During the recent Navigate 2021 conference, Brenton Butcher, minister of junior high/senior high students at First Baptist Church Benton, Arkansas, led a breakout session titled, “In the Know.” He highlighted the top five social media apps children and youth use today — and what parents need to know about them.
Here are some insights Butcher provided for parents regarding how best to allow and monitor usage:
- Messages disappear within 10 seconds unless saved, and “stories” are only available for 24 hours. This can create a false sense of security for users and embolden students to say things they otherwise might not.
- The SnapMap feature shows the user’s location unless set to private.
- The Discovery page can include edgy/inappropriate content.
- Difficult to monitor with online safety tools.
Parents: Use extreme caution. Recommended for kids age 16 or older only. Set account to private and monitor “friends” closely. A high level of user maturity is necessary.
2) Tik Tok
- Focuses on funny viral videos that cater to short attention spans (15 seconds to three minutes).
- Content can often be highly sexual, even R-rated.
- Tik Tok has access to your information and has settled multiple lawsuits recently for selling information to Chinese businesses without user consent.
Parents: Set accounts to private, utilize family safety and restricted modes and screen time management options. Only allow use with strict supervision for younger teens. (Recommended for ages 14 or older.)
- Used mostly by children and young adults — those who believe Facebook is for “old people.”
- Photos and short videos can be shared; many users only post content that portrays them in the best light possible, which can lead many to base their self-esteem on the number of “likes” they receive for posts.
- Beware of stalkers who use Instagram as a tool to prey on people.
Parents: Instagram can be easily monitored and is a fairly safe app best utilized with kids 13 years old or older. While it may be a great first social media app for teens, it still requires regular monitoring for a safe experience.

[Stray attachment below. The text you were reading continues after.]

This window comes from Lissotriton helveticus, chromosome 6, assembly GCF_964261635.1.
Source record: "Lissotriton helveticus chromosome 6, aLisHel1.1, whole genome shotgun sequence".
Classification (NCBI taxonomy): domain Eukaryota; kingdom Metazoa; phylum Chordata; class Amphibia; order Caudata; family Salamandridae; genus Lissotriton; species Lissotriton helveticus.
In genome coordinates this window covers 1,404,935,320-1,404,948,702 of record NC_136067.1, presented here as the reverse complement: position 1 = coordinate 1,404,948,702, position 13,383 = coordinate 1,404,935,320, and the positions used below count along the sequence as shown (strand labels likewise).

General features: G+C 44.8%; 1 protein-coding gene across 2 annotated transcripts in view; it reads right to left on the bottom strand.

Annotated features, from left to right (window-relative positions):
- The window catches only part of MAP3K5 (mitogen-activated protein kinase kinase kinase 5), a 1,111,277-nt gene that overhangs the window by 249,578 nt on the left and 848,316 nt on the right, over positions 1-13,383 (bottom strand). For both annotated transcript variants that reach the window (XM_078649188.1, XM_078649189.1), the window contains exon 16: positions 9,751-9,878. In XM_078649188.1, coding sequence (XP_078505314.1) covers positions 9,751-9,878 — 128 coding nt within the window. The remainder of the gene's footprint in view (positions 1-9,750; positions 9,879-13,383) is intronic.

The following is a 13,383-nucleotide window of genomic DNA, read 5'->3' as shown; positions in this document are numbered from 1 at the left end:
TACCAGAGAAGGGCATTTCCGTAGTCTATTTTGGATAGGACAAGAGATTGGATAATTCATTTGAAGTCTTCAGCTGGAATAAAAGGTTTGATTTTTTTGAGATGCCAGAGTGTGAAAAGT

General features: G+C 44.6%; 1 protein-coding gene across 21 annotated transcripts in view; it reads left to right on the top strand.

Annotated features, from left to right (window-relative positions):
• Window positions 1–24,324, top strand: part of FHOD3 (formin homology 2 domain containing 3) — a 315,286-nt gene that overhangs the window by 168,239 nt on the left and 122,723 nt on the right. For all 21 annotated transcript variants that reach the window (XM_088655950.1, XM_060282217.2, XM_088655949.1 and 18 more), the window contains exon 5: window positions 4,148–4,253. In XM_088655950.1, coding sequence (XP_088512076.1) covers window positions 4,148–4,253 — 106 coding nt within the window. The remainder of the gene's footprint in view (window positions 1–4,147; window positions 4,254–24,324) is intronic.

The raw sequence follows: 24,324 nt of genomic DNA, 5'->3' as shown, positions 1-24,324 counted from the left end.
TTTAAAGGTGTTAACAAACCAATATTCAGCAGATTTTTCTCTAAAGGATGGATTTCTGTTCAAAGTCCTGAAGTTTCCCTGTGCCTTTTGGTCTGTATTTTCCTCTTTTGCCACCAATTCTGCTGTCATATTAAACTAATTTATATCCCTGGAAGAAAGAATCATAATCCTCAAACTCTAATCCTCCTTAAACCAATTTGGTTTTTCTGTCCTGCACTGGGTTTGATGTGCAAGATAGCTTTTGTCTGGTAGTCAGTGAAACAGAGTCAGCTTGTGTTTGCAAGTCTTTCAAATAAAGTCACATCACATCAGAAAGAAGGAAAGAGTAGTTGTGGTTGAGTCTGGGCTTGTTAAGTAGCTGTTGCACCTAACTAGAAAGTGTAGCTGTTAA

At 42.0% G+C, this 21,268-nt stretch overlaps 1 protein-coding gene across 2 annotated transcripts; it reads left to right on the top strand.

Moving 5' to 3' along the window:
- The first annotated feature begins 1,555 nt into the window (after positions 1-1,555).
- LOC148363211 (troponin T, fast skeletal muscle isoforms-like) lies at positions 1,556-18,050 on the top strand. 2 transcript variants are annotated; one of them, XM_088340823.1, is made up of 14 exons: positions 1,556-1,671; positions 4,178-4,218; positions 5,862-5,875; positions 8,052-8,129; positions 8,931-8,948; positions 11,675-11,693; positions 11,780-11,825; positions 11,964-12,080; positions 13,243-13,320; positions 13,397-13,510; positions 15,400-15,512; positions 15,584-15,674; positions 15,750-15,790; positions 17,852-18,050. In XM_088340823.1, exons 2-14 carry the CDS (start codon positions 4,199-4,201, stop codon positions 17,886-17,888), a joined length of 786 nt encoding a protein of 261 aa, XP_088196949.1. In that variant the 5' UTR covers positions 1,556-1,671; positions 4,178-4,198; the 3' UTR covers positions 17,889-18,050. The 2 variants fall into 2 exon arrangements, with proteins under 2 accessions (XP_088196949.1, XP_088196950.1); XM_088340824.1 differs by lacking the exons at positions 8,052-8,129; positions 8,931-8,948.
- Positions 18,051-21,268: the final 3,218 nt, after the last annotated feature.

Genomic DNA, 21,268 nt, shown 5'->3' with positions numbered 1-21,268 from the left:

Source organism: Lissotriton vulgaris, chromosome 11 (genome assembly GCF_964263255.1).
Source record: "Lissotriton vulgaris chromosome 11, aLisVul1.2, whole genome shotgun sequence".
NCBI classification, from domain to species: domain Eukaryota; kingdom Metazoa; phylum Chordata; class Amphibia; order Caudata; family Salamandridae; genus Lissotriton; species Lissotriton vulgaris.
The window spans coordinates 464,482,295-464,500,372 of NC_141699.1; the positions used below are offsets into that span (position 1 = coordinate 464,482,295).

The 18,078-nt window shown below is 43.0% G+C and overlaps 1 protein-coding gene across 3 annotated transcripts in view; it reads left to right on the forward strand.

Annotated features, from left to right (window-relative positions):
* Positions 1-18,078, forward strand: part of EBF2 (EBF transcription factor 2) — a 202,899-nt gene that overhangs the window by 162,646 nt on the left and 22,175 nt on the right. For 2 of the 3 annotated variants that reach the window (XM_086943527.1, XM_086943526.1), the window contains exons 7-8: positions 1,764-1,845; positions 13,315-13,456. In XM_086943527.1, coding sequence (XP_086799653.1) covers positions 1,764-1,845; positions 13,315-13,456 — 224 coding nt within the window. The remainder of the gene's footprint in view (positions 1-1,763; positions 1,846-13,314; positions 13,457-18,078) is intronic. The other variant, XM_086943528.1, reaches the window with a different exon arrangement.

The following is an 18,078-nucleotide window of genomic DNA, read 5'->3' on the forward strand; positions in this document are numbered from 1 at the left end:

- Two-thirds of Americans and 85% of teens use YouTube. It has content on nearly every subject, including lots of great educational resources.
- YouTube also has a lot of R-rated content kids may access unless their experience is properly monitored by parents.
Parents: YouTube can be checked easily through the use of monitoring apps. YouTube itself also offers many tools for monitoring use.
- Users can share thoughts and opinions with the world in 280 characters or less, as well as interact with the thoughts and opinions of others.
- Nearly instantaneous resource for news and information.
- Accounts can easily be set to private.
- Twitter can be a toxic environment, becoming a stage for hateful rhetoric and argument.
- Twitter’s algorithm tends to create a vacuum that leads to the perception that what is most likeable is the truth, regardless of what the truth actually is.
- It’s easy to tweet without fully understanding what you’re tweeting, which can be harmful to self and others.
Parents: Twitter is a fairly safe option compared to some other apps, but still requires regular monitoring. It is best utilized with students 13 years old or older.
“When it comes to allowing your children on these apps, it’s best not to think of it like restrictions on the roller coaster, but more like restrictions in the gym,” Butcher noted.
“There may be age requirements in a gym, but that’s just one limiting factor. In most cases, you must be trained on how to use the equipment carefully with a trainer or another responsible and educated adult.
“With these apps, there’s a process of growing in maturity and responsibility that should be taken in strides, with a parent or mentor walking alongside through it all,” Butcher encouraged.
“However, the end result for app usage and gym usage is the same. A teen should eventually be able to enter the gym and the app store without parental guidance and make smart, safe and wise decisions. Typically, this is around the age of 18.”
Learn more about monitoring your child’s online engagement here.